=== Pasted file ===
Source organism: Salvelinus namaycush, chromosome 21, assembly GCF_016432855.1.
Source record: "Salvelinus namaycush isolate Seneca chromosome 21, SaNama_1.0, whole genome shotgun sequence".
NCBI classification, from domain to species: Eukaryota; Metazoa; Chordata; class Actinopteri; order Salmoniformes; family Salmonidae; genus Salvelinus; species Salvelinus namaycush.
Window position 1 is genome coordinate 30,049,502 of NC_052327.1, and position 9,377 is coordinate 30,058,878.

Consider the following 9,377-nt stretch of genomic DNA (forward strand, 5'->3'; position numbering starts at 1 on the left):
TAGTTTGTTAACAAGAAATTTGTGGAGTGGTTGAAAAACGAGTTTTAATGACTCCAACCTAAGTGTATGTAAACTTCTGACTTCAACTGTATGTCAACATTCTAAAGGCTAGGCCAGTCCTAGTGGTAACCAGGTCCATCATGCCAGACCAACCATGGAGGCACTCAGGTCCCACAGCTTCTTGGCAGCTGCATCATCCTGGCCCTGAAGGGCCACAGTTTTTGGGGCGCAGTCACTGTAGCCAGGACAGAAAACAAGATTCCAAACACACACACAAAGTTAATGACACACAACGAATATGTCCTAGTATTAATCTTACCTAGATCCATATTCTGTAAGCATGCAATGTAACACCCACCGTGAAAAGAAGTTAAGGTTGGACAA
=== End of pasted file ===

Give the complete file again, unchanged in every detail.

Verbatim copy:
Source organism: Salvelinus namaycush, chromosome 21, assembly GCF_016432855.1.
Source record: "Salvelinus namaycush isolate Seneca chromosome 21, SaNama_1.0, whole genome shotgun sequence".
NCBI classification, from domain to species: Eukaryota; Metazoa; Chordata; class Actinopteri; order Salmoniformes; family Salmonidae; genus Salvelinus; species Salvelinus namaycush.
Window position 1 is genome coordinate 30,049,502 of NC_052327.1, and position 9,377 is coordinate 30,058,878.

Consider the following 9,377-nt stretch of genomic DNA (forward strand, 5'->3'; position numbering starts at 1 on the left):
TAGTTTGTTAACAAGAAATTTGTGGAGTGGTTGAAAAACGAGTTTTAATGACTCCAACCTAAGTGTATGTAAACTTCTGACTTCAACTGTATGTCAACATTCTAAAGGCTAGGCCAGTCCTAGTGGTAACCAGGTCCATCATGCCAGACCAACCATGGAGGCACTCAGGTCCCACAGCTTCTTGGCAGCTGCATCATCCTGGCCCTGAAGGGCCACAGTTTTTGGGGCGCAGTCACTGTAGCCAGGACAGAAAACAAGATTCCAAACACACACACAAAGTTAATGACACACAACGAATATGTCCTAGTATTAATCTTACCTAGATCCATATTCTGTAAGCATGCAATGTAACACCCACCGTGAAAAGAAGTTAAGGTTGGACAA